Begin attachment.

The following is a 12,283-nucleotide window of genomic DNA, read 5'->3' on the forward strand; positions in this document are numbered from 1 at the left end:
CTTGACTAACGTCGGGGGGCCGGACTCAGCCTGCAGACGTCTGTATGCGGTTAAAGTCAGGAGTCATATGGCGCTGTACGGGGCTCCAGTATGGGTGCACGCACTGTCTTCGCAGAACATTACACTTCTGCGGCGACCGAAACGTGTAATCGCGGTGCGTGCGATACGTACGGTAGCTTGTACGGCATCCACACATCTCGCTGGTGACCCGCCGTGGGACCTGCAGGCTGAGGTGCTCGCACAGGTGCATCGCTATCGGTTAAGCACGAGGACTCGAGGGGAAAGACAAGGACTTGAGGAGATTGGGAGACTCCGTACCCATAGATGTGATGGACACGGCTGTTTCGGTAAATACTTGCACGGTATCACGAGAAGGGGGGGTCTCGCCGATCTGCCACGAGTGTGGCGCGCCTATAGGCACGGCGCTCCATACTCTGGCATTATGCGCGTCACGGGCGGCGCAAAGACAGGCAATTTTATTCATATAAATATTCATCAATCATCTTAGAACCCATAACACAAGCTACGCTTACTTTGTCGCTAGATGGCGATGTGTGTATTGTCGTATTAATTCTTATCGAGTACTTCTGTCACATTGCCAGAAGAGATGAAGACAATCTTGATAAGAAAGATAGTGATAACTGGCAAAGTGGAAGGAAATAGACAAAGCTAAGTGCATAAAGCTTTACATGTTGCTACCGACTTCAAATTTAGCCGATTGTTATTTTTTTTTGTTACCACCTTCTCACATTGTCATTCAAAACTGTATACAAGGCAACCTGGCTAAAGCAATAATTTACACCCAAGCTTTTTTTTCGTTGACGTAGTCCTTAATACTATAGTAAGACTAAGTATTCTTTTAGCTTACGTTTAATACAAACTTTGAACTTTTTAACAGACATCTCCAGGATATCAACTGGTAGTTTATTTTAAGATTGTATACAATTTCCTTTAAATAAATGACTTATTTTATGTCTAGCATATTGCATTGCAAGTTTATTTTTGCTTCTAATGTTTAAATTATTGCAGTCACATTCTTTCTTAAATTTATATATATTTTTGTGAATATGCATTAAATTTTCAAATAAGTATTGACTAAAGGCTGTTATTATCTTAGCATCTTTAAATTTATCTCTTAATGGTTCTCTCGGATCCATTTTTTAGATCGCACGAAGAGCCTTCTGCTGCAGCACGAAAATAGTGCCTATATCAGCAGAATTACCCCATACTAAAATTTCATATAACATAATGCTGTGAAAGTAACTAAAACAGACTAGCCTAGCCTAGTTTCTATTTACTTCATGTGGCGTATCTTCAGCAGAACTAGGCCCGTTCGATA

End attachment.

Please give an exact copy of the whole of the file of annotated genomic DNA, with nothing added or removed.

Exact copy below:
The following is a 12,283-nucleotide window of genomic DNA, read 5'->3' on the forward strand; positions in this document are numbered from 1 at the left end:
CTTGACTAACGTCGGGGGGCCGGACTCAGCCTGCAGACGTCTGTATGCGGTTAAAGTCAGGAGTCATATGGCGCTGTACGGGGCTCCAGTATGGGTGCACGCACTGTCTTCGCAGAACATTACACTTCTGCGGCGACCGAAACGTGTAATCGCGGTGCGTGCGATACGTACGGTAGCTTGTACGGCATCCACACATCTCGCTGGTGACCCGCCGTGGGACCTGCAGGCTGAGGTGCTCGCACAGGTGCATCGCTATCGGTTAAGCACGAGGACTCGAGGGGAAAGACAAGGACTTGAGGAGATTGGGAGACTCCGTACCCATAGATGTGATGGACACGGCTGTTTCGGTAAATACTTGCACGGTATCACGAGAAGGGGGGGTCTCGCCGATCTGCCACGAGTGTGGCGCGCCTATAGGCACGGCGCTCCATACTCTGGCATTATGCGCGTCACGGGCGGCGCAAAGACAGGCAATTTTATTCATATAAATATTCATCAATCATCTTAGAACCCATAACACAAGCTACGCTTACTTTGTCGCTAGATGGCGATGTGTGTATTGTCGTATTAATTCTTATCGAGTACTTCTGTCACATTGCCAGAAGAGATGAAGACAATCTTGATAAGAAAGATAGTGATAACTGGCAAAGTGGAAGGAAATAGACAAAGCTAAGTGCATAAAGCTTTACATGTTGCTACCGACTTCAAATTTAGCCGATTGTTATTTTTTTTTGTTACCACCTTCTCACATTGTCATTCAAAACTGTATACAAGGCAACCTGGCTAAAGCAATAATTTACACCCAAGCTTTTTTTTCGTTGACGTAGTCCTTAATACTATAGTAAGACTAAGTATTCTTTTAGCTTACGTTTAATACAAACTTTGAACTTTTTAACAGACATCTCCAGGATATCAACTGGTAGTTTATTTTAAGATTGTATACAATTTCCTTTAAATAAATGACTTATTTTATGTCTAGCATATTGCATTGCAAGTTTATTTTTGCTTCTAATGTTTAAATTATTGCAGTCACATTCTTTCTTAAATTTATATATATTTTTGTGAATATGCATTAAATTTTCAAATAAGTATTGACTAAAGGCTGTTATTATCTTAGCATCTTTAAATTTATCTCTTAATGGTTCTCTCGGATCCATTTTTTAGATCGCACGAAGAGCCTTCTGCTGCAGCACGAAAATAGTGCCTATATCAGCAGAATTACCCCATACTAAAATTTCATATAACATAATGCTGTGAAAGTAACTAAAACAGACTAGCCTAGCCTAGTTTCTATTTACTTCATGTGGCGTATCTTCAGCAGAACTAGGCCCGTTCGATA